It is my worry that no matter what’s decided in Guantanamo Bay, we’ll have effectively divided those persons directly effected by 9-11 into three camps: those who believe in Guantanamo Bay, those who wanted greater punishment, and those people who don’t believe that a military commission is the right way to deal with the terrorist problem.
Justice in the case of Khalid Sheik Mohammad is far from the black and white matter its’ presented as.

Elections in France and Greece: Wither Austerity

France and Greece held national elections last Sunday. The French ousted pro-austerity President Nicolas Sarkozy in favor of Socialist Francois Hollande, who has vowed to pull French troops from Afghanistan, increase government spending, including a 75% income tax on the rich, and renegotiation of a European treaty on trimming budgets to prevent a Greek like debt crises.
 Meanwhile in Greece, the voters ousted the current government and by extension the European Union negotiated bailout. Do these two results mean the death of austerity within Europe?
Austerity isn’t liable to win any popularity contests—anywhere. Certainly not in Greece where people are committing suicide because the cuts have left thousands of people without jobs, pensions, and livelihoods. In France, they also see a troubled economy that has muddled through austerity measures. If an economy struggles through austerity, than more spending must be the way out right? Add Sarkozy’s personal unpopularity and we may be able to explain these results.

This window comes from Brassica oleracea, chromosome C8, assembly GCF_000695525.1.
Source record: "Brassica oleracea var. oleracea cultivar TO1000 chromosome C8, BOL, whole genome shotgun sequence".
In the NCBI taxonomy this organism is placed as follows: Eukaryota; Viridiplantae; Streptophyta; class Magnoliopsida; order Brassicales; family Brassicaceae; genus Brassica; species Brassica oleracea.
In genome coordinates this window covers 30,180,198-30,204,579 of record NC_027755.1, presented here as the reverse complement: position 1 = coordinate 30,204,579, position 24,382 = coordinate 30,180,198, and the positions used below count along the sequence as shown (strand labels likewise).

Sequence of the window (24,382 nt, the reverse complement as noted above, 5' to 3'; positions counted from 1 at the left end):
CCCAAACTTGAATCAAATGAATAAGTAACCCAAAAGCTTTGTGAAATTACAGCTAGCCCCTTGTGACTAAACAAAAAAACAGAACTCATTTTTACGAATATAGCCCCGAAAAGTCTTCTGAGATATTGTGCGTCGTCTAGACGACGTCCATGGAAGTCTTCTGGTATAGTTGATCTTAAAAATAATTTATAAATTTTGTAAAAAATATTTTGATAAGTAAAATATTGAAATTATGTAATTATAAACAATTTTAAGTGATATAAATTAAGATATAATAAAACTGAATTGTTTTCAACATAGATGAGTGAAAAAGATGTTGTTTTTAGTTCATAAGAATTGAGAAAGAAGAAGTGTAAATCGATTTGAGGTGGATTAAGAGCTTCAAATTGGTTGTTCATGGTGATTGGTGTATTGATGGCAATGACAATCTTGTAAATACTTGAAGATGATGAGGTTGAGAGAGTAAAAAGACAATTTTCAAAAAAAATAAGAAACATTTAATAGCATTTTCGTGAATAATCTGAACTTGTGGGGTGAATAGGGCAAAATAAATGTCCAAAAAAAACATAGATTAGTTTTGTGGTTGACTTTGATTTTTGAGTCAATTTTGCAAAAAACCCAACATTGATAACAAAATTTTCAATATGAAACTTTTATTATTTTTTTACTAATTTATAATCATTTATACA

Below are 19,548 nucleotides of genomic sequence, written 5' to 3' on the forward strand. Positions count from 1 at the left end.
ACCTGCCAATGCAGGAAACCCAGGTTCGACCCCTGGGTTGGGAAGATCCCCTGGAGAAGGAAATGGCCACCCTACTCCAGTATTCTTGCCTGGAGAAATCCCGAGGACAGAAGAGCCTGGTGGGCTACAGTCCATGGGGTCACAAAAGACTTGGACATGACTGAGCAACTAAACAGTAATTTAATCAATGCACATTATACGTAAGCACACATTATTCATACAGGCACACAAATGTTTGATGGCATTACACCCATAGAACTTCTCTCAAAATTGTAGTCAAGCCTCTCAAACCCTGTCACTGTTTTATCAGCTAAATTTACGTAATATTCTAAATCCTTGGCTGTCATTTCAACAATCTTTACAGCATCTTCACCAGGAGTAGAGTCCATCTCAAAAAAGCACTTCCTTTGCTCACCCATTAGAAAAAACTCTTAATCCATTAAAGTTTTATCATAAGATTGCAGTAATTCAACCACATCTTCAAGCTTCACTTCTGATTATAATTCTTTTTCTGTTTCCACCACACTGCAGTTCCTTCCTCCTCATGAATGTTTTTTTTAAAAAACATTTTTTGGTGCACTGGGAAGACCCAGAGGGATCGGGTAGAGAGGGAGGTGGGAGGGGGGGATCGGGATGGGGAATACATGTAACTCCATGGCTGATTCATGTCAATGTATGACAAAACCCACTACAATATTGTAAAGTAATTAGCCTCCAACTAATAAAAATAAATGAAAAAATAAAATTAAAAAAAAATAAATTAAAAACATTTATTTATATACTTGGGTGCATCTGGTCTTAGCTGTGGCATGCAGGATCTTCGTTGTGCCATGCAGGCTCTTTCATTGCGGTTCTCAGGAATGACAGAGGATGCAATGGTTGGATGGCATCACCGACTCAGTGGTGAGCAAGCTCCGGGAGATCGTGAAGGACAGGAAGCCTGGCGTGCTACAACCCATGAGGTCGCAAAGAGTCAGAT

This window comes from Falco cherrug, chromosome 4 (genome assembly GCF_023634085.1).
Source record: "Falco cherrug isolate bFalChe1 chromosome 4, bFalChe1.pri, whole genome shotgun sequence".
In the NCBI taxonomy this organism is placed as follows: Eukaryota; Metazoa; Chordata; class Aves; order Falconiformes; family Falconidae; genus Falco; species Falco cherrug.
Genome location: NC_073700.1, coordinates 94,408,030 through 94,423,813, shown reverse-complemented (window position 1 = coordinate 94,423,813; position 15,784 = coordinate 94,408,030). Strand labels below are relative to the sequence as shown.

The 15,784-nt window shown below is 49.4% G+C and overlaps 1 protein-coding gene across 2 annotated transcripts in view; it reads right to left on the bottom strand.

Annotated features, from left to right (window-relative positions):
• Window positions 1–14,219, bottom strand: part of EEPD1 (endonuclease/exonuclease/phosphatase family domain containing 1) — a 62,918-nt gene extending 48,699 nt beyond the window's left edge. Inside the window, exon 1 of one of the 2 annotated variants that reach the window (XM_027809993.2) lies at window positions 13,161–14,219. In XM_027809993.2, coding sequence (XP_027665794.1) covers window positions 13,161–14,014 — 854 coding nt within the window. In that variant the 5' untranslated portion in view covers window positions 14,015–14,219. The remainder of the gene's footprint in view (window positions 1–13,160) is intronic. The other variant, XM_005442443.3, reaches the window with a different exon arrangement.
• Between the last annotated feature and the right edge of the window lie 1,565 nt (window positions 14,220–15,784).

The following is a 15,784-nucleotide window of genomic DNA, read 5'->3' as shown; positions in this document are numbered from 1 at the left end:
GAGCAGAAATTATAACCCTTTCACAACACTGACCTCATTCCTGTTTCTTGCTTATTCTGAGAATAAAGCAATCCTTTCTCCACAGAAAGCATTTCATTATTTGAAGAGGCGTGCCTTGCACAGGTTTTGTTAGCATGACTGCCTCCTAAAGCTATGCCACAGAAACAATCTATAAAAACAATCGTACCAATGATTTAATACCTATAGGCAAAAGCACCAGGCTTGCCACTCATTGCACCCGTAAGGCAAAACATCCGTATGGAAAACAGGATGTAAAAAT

Ultimately, I believe austerity is the proper way forward, but as I am not French or Greek, so I didn’t get a vote.

Kony 2012

While I was off the blog the mastermind behind the L.R.A. Joseph Kony received international attention thanks to a documentary entitled Kony 2012 that received millions of hits on YouTube and scores of media attention.
 A key criticism of the Kony video is that the very complex issue of L.R.A. involvement in Uganda has been reduced to focus on one man. I’m of two minds concerning this criticism, 1. Capturing Joseph Kony does not end all violence throughout Uganda and elsewhere. 2. If you’re a filmmaker seeking to enlist the public’s help in a cause,  you need to simplify it.
 It’s much easier for the public to implore their representative to GO GET JOSEPH KONY! Than DO SOMETHING ABOUT CHILD SOLDIERS IN UGANDA!
It’ll be interesting to see whether the viral video trend catches on as a tool to go after other international terrorist masterminds. Furthermore, what is the impact of Kony 2012 in six months or a year? If it only serves to focus temporary attention on Kony, and then everyone goes back to musing about Al Qaeda in Yemen or John Edwards, than what has been accomplished?
 The public attention span is fickle and could easily be preoccupied with the viral video of the moment. Therefore, while Kony 2012 is a unique effort to spread the word about an important cause, I question its’ use as a counter-terrorist tactic.

Wednesday, May 9, 2012

Harry Potter Revisited

Last July, I wrote one of the most infamous posts in the history of this blog discussing moments that define generations. Unfortunately, it got interpreted that I was attacking Harry Potter, and boy did his fans let me hear it. I didn’t understand Harry Potter because I’d never read a word, and only briefly had seen one of the movies.
Over the last ten months, I’ve grown to understand and appreciate Harry Potter. Though I may never grow to be as passionate as some of Mr. Potter’s fans because Harry Potter occupies a ten year time space in people’s lives that I unfortunately missed out on.
 I come here on this blog today to announce that I now love Harry Potter and have now seen the error of my ways. Peace.

Where Have I Been?

Book Diplomacy has not updated lately because I’ve been stuck in the abyss that was my last graduate seminar in human security. But I’m back and committed to making this blog better in the upcoming summer months, which are mostly school free.